An intriguing description of one of Jesus’ followers is found in Luke 8:1-4: “Joanna, the wife of Chuza, Herod’s steward or household manager.”
One can only imagine the conversations held between Joanna and her husband, Chuza, the “COO,” chief operating officer, if you will, of Herod’s household.
I imagine Joanna was concerned about how her husband felt about her decision to follow Jesus and support Jesus’ ministry.
After considering all factors, she had the courage to not only follow Jesus, but also to support the work of the ministry.
“In order to please God, we are often compelled to be different,” declared Samuel DeWitt Proctor, in his book, “The Certain Sound of a Trumpet: Crafting a Sermon of Authority.”
It’s not easy to be different. It’s not easy to go against the grain, to march to the beat of a different drum, to separate from the pack, to take the road less traveled, to have the courage to follow where the Spirit leads.
Indeed, it takes courage to be different, to do what is right in the face of daunting opposition, to be willing to do and be what is necessary to bring about change.
We have somehow developed the false notion that if someone is courageous, it means they have such bravery, such “true grit,” such valor that they are fearless. In other words, because of their boldness or audacious spirit, they move about with little or no trepidation.
The opposite, however, is true. Courage is what it takes to move forward in the face of or in spite of our fears. It may be defined as, “the ability to do something that frightens you.”
We take so much for granted as we read the Scriptures. We forget that it was no small feat or endeavor to drop everything and follow Jesus, especially for a woman.
Jesus was considered by many to be a menace to society. So, for Joanna to step out of “her place,” particularly as a woman, and follow Jesus, supporting his ministry financially with her money, took great courage.
Luke 8:1-2 does not clearly state how Joanna started following Jesus or even why. It simply says, “The Twelve were with him, and also some women who had been healed of evil spirits and infirmities.”
Though not stated specifically, it is inferred Joanna was one of the women either “healed of an evil spirit” or with an “infirmity.” In other words, she was sick and had been healed by Jesus.
One might argue that her healing not only emboldened her, but also carved out a deep level of compassion for others giving her the courage to be a change agent.
With all of her wealth, with all of her finery, high position and prominence, she still could not get healed. Her healing came from Jesus, who opened her eyes and her heart to some new realities.
It is clear Joanna did not care what Herod thought, what her friends in society thought or even what Chuza may have thought.
She became a change agent because she was willing to sacrifice her comfort, her position, her prestige and whatever people thought of her in order to support and help others.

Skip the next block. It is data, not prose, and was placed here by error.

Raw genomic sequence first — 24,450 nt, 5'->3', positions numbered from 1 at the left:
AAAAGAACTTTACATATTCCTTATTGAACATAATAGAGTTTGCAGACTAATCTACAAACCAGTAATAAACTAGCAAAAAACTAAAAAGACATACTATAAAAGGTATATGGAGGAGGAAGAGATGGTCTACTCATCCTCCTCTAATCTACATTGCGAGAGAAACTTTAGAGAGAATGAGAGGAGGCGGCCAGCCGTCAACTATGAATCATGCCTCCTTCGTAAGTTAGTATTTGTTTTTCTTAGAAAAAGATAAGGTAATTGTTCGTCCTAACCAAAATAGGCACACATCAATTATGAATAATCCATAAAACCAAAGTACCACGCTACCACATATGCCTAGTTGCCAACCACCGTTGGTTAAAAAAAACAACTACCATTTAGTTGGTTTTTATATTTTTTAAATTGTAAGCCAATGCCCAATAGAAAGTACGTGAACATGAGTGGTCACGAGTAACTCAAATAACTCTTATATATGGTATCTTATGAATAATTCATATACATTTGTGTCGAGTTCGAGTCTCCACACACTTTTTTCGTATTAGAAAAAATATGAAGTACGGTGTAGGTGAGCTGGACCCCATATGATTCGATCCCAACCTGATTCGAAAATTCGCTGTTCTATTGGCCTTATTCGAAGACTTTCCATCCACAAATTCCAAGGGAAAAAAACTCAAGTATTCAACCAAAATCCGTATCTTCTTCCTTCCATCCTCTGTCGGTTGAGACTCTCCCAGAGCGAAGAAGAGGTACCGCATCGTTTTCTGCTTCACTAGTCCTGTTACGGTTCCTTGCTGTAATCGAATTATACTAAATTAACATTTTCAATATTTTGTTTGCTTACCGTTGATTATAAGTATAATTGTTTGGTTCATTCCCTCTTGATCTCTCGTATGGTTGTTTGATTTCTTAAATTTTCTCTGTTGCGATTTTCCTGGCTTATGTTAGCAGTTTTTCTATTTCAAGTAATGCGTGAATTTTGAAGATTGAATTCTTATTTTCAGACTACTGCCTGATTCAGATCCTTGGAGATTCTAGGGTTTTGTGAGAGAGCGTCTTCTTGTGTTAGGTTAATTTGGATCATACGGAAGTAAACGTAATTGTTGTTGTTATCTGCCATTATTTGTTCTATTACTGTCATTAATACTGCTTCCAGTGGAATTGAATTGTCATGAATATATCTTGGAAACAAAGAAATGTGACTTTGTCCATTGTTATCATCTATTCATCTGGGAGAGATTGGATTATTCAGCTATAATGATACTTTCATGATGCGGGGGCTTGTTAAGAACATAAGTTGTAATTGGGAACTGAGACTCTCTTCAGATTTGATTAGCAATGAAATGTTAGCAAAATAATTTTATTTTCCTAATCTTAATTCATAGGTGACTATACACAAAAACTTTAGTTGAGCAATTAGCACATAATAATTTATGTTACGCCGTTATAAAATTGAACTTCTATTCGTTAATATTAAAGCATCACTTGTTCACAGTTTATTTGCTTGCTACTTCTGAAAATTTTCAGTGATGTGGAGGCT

To be a change agent, one must be willing to sacrifice, suffer and serve. To be a change agent, one must be willing to take up their cross and follow Jesus. To be a change agent, one must have a heart of humility and compassion.
It is not enough to feed the hungry. We should desire that the hungry will one day be able to feed themselves and do what we can to change systems keeping people in the cycle of poverty.
It is not enough to privately condemn those who mistreat and take advantage of co-workers, and those who destroy the self-esteem and self-worth of others by bullying.
We must be willing to do what we can, using wisdom to protest unfair labor laws and conditions. We must have the courage to confront bullies (children and adults), to let them know that someone is watching and is ready to take whatever action is necessary to make them stop their harassment.
Being a change agent is not easy. People may not like you. They may not invite you to sit at their tables, to come to their parties, to participate in their conversations.
But if we accept our Christian calling to defend the defenseless, to support efforts that help to lift and bless others, to speak truth to power, to do whatever we can to help bring about hope and change for the better, we will not walk alone.
In our everyday lives, we may not be called upon to exhibit life-or-death courage, but we will be called upon to choose the road less traveled.
We will be compelled by our compassion, our faith and our hope in a risen Savior to be change agents – to rock some boats, to say and do things that some people will not like.
We will be called upon to speak up concerning issues of injustice, ugliness, oppression and hate.
We will be compelled to reject the joys and comforts of going along with the crowd for our own temporary comfort for the hope, healing and deliverance of others.
Chris Smith is pastor of Covenant Baptist Church in Euclid, Ohio, author of “Beyond the Stained Glass Ceiling: Equipping and Encouraging Female Pastors.” A version of this article first appeared on her blog, ShePastor, and is used with permission. You can follow Smith on Twitter @Revcsmith1.
Senior pastor of Restoration Ministries of Greater Cleveland. She is the author of “Beyond the Stained Glass Ceiling: Equipping and Encouraging Female Pastors.”